This month’s blog is brought to us by Dr Denise Harrison about why we need to be sweet to babies during painful procedures. Dr Harrison began her research career at the Royal Children’s Hospital, Melbourne and is currently the Children’s Hospital of Eastern Ontario (CHEO) Nursing Research Chair. Her program of research focuses on pain management in infants and young children and knowledge translation. She recently launched a YouTube video showing the three key effective pain management strategies for newborn infants during needle-related procedures. The video, targeted at parents, shows infants breastfeeding, held in skin-to-skin care, and being given sucrose during heel lancing or venepuncture.  Denise felt this could potentially be an effective knowledge translation tool, based on robust high quality evidence of the analgesic effects of these three strategies.

Reducing pain during painful procedures is important to all, but especially important to newborn and young infants. This fact has been well established, based on a growing number of reports highlighting negative sequela of repeated painful procedures in preterm and sick infants as well as a concerning number of children and adults who have developed a fear of needles. Such needle fears, more than likely, have developed from poorly treated procedural pain in infancy and early childhood. There is however, good news for infants. There are three effective pain management strategies, based on robust high quality synthesised evidence, which are simple to use, easily accessible and extremely cost effective. These strategies are breastfeeding (Shah et al. 2012), skin-to-skin care (Johnston et al. 2014), also referred to as kangaroo care, and small amounts of sweet solutions (Harrison et al. 2012), either sucrose (Stevens et al. 2013) or glucose (Bueno et al. 2013). Numerous published neonatal and infant pain guidelines exist (Lee et al. 2014), and include recommendations to use sweet solutions with or without non-nutritive sucking, breastfeeding and kangaroo care for painful procedures. These three strategies can be easily implemented for reducing pain during non-urgent short lasting procedures in newborn and young infants.

The bad news, is that despite the evidence, guidelines and pain management recommendations from national and international organisations, knowledge has not been translated into normalised care in diverse settings where painful procedures for infants take place. Study after study around the world continue to report sub-optimal pain management in tertiary and community settings. Even a review of posted YouTube videos of infants being immunised, show no use of these effective strategies. The problem is obviously not one of lack of evidence, but a failure to translate knowledge into practice. As health care researchers and clinicians, we need to explore more effective and efficient ways to disseminate and translate knowledge.

Social media currently plays a large role in the way people seek health information (Harrison et al. 2014; McMullan 2005) and researchers have been encouraged to use social media in their knowledge translation efforts (Kruse 2010). YouTube, a social media site founded in February 2005, allows people to post, watch and share originally-created videos (Oomman A et al. 2013). Video format is suggested to be an effective method of sharing knowledge, by showing evidence, to target users (Public Health Agency of Canada 2012), and YouTube, is the third most accessed social media internet site, with over 2 billion views daily (Oomman A et al. 2013; Nielsen 2012). Based on these facts, the Be Sweet to Babies team decided to use the social media platform of YouTube with the aim of showing parents ways to reduce needle-related pain in newborns and older infants, and disseminating this knowledge to a far and wide audience. We produced and posted two parent-targeted educational videos:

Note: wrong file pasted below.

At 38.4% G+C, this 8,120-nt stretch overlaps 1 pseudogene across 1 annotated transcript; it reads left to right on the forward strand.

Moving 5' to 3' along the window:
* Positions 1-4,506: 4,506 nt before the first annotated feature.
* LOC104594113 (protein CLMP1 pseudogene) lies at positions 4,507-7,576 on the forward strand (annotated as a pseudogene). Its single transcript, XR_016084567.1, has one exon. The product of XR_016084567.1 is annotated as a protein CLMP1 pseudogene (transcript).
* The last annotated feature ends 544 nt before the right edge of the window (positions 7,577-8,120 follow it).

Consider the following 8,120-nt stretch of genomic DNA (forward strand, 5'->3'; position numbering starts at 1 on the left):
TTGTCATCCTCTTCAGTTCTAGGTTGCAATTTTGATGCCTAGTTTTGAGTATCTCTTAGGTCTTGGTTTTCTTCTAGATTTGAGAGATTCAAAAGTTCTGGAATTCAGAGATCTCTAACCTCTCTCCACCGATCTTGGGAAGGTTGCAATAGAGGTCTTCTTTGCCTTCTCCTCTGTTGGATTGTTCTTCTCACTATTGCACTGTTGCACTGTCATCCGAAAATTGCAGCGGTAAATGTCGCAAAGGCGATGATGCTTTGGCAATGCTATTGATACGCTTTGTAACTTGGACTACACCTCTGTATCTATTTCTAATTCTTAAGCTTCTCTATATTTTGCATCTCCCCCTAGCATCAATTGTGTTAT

• showing analgesic effects of breastfeeding and sucrose during immunisation in infants

and

  • breastfeeding, skin-to-skin care and sucrose for pain management during newborn screening

The neonatal pain video has been posted in English, French, Spanish and Portuguese and will soon be available in Mandarin, Arabic, Hindustani as well as Inuktitut, one of the principal Inuit languages of Canada.

It is not enough however, to simply post intervention videos and count the views. To evaluate effectiveness of using this potentially promising knowledge translation strategy, health researchers need to design innovative methods of evaluating reach and impact, as well as process and clinical outcomes of social media delivered interventions. This opens up a whole new spectrum of research for our multidisciplinary teams of pain researchers and trainees. I look forward to leading, participating in, supporting and reading results of social media-delivered intervention research in the years to come.

Denise-and-babyDenise Harrison (RN, PhD)
Chair in Nursing Care of Children, Youth and Families
Children’s Hospital of Eastern Ontario (CHEO) Research Institute & University of Ottawa
Murdoch Childrens Research Institute; Honorary Research Fellow
The University of Melbourne Faculty of Medicine, Dentistry & Health Sciences; Honorary Senior Fellow
Email: denise.harrison@uottawa.ca
Facebook: https://www.facebook.com/besweet.tobabies
Twitter: @dharrisonCHEO

About Australian Pain Society

The Australian Pain Society is a multidisciplinary body aiming to relieve pain and related suffering through leadership in clinical practice, education, research and public advocacy.

One response »

  1. […] Be Sweet to Babies during painful procedures – Showing the evidence […]

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